Over Hill (Bilbo and Gandalf) by Artist Joel Lee via Wikimedia Commons

Courageous as a hobbit

Tolkien's The Hobbit is a story to keep proposing because it speaks to us of nostalgia and of being chosen. As Peter Jackson brings it to the big screen, a teacher explains what is to be found in the epic story.
Stefano Nembrini

It often happens that I start the year, in 6th grade, by reading the first chapter of J.R.R. Tolkien’s The Hobbit. When I walk into that classroom, 20 or 30 pairs of 11-year-old eyes are fixed on me, with a gaze full of trembling and curiosity, like that of one who is about to set foot outside of his home for the first time. In that moment, it’s beautiful to re-read those pages with them: not only because they narrate the beginning of a hobbit’s adventure, but because they clearly describe what is at the beginning of every adventure.

The Hobbit is already standard reading in many middle schools. And the release of the latest film version is the occasion to try once more to understand why young people like it so much, and why it’s worth proposing to them. Published in 1937, it is the tale of the events that bring Bilbo Baggins, a hobbit, through a thousand misfortunes to finally confront a terrible dragon. Tolkien scatters many narrative seeds throughout the story, which he then skillfully develops in the more famous The Lord of the Rings. It was crucial that director Peter Jackson, author of the previous Tolkienian cinematographic trilogy, undertake this prequel.

“The world is out there.” In my opinion, the pivotal moment in Bilbo’s story–captured also in Jackson’s masterpiece–is that in which the timid hobbit has withdrawn into a corner of his home, worn out by the evening that has seen his quiet existence overwhelmed by ill-mannered dwarves, mysterious wizards, and tales of war, dragons, and treasures. He stays there, almost hoping that those unwelcome guests will vanish into thin air, and that everything will go back to the way it was before. But, all of a sudden, the dwarves begin to sing. The “deep-throated singing of the dwarves,” as Tolkien writes, seems to emerge from the depths of the earth where their people dwell. “Far over the misty mountains cold / To dungeons deep and caverns old / We must away ere break of day / To seek the pale enchanted gold...” The song evokes faraway lands, dragons and elves, fire and swords. It evokes the mountains, unknown to the peaceful people of the Shire. And thus the noted British writer describes that instant: “As they sang, the hobbit felt the love of beautiful things made by hands and by cunning and by magic moving through him, a fierce and jealous love (...) and he wished to go and see the great mountains, and hear the pine-trees and the waterfalls, and explore the caves, and wear a sword instead of a walking-stick.” What is going on? Bilbo’s heart is touched by a profound nostalgia, which is able to pierce through the layer of habits and comforts that characterize hobbit life. He is invaded by the sense of something that is unknown and, at the same time, attractive. The beginning, for Bilbo, is all here, in the discretion and intimacy of that instant, in that song that touches the most hidden strings of his heart. And thus he foresees just how great, tremendous, and fascinating is the life that is calling him. I like to remind my students of this scene as they begin the adventure of school with me, which is, of course, made up of blackboards, books, and notebooks–but that’s not all. As the wizard Gandalf reminds us, “The world is not in your maps and books. It’s out there.”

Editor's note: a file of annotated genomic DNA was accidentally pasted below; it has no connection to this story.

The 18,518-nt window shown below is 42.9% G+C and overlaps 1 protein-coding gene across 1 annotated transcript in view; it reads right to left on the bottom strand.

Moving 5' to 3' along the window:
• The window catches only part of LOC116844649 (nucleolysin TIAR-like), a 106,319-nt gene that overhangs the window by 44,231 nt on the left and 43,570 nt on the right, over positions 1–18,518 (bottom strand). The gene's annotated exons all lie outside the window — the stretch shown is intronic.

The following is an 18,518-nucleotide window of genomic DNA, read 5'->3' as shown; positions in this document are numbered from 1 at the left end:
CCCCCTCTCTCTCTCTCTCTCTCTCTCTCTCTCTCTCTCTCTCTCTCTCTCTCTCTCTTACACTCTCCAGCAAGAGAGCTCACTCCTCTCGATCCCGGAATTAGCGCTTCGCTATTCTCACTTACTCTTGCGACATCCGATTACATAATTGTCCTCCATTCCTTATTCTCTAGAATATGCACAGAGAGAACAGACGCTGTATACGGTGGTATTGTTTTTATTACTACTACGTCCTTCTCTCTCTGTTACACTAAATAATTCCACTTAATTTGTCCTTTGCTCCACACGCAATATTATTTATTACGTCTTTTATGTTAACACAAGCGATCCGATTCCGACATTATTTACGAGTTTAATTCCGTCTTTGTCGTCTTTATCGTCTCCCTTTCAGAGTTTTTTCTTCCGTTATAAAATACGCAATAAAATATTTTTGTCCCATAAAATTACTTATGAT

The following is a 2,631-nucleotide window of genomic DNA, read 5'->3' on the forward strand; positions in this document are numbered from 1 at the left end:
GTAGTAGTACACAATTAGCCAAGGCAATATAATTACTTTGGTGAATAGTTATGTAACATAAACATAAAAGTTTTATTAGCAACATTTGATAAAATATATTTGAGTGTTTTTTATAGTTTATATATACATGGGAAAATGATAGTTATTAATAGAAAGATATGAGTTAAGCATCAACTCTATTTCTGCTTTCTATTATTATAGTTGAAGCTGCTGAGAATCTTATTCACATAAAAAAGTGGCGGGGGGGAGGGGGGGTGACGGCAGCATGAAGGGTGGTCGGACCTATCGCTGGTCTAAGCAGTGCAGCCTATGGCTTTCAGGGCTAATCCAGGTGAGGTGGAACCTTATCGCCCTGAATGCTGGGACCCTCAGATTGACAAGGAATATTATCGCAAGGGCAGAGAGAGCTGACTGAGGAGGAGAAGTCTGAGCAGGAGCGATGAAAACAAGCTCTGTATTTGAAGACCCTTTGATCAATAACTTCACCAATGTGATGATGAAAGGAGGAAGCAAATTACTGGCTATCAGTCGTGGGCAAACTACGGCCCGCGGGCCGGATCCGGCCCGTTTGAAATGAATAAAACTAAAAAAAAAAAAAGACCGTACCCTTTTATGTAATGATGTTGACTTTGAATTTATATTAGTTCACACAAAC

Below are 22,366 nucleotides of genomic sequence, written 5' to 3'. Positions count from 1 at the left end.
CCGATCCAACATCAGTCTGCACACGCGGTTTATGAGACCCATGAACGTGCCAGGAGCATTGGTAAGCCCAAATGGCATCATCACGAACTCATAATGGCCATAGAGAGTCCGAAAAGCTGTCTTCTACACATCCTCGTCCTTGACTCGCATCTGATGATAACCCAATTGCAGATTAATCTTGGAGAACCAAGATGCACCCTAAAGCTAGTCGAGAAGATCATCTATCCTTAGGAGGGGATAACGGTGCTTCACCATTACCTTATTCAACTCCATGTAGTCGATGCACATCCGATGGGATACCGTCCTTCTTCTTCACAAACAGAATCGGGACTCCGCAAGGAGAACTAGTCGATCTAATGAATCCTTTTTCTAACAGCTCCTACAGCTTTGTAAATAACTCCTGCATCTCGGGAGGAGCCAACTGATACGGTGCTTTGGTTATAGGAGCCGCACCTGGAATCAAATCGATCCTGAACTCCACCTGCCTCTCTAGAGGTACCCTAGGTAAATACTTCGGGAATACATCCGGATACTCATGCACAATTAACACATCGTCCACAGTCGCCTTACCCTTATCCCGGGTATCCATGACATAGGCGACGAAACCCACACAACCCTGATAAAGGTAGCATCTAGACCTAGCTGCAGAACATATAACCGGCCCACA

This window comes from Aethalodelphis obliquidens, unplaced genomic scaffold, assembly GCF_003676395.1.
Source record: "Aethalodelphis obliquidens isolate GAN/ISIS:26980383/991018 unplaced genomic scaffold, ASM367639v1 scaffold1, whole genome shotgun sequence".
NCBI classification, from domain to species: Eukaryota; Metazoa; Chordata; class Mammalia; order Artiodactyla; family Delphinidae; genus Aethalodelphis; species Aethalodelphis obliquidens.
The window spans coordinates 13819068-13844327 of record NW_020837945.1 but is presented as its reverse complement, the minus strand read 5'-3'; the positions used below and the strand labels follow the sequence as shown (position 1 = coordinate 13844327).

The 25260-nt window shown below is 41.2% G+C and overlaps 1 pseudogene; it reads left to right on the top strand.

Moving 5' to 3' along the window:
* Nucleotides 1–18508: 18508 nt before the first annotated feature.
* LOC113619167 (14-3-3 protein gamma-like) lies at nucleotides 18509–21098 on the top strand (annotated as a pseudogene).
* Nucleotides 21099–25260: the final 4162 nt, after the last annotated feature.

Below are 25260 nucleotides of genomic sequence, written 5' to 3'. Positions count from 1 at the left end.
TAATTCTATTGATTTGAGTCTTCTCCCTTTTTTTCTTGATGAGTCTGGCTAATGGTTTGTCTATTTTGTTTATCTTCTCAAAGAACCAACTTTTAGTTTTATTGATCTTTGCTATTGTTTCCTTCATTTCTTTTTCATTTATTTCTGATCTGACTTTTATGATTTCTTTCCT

The halfling hero. The first aspect of Bilbo that emerges at the beginning seems to me to be precisely this nostalgia: a sentiment that has roots as deep as childhood, when we played with wooden swords in the forest or sat around a fire and listened to stories told by our grandparents. Nostalgia for the mountains–Bilbo will say 60 years later–once reawakened, is woven into one’s life forever. Of course, even roots can die, if they are defiled by a culture that speaks so rarely to our children of loyalty, courage, and honor. And yet, even the deepest roots do not freeze–otherwise I can’t explain the relish with which the students are enchanted by the beauty of the epic. Nor can I explain the silence that evening at the movie theater, when a young audience that, just a moment before, was convulsed with laughter at the previews for the latest Christmas farce, suddenly fell silent in front of the first scenes of The Hobbit, when death and destruction come crashing down on the city of Dale, or when the dwarves sing of their all-consuming desire to have a homeland again.